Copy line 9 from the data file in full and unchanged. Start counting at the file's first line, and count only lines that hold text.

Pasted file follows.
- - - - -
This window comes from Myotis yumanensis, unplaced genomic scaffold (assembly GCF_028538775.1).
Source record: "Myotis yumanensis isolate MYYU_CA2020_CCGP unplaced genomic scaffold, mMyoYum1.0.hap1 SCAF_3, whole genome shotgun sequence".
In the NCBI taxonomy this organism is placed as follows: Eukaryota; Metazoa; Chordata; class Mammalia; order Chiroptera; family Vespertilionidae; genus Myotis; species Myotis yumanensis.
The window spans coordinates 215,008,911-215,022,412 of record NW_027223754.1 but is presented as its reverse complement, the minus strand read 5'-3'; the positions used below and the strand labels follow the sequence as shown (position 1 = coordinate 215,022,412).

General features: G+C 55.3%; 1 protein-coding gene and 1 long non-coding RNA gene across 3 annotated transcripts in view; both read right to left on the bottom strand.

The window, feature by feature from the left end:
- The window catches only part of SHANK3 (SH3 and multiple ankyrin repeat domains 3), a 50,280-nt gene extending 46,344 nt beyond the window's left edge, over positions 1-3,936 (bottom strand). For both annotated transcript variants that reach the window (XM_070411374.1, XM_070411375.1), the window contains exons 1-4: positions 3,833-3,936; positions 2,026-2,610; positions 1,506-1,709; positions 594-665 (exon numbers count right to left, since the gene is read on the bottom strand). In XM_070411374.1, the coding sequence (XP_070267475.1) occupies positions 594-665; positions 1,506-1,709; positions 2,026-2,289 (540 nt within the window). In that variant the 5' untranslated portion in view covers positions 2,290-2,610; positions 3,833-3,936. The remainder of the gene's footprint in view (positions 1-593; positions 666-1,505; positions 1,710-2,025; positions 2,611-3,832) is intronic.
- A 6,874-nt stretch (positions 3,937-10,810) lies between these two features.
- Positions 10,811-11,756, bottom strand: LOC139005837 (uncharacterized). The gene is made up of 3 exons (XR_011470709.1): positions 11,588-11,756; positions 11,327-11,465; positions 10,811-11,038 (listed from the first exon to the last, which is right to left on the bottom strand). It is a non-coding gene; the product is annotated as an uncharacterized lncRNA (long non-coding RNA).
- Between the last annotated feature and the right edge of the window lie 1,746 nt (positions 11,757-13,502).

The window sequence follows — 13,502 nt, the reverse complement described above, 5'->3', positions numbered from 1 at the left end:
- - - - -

- Positions 10,811-11,756, bottom strand: LOC139005837 (uncharacterized). The gene is made up of 3 exons (XR_011470709.1): positions 11,588-11,756; positions 11,327-11,465; positions 10,811-11,038 (listed from the first exon to the last, which is right to left on the bottom strand). It is a non-coding gene; the product is annotated as an uncharacterized lncRNA (long non-coding RNA).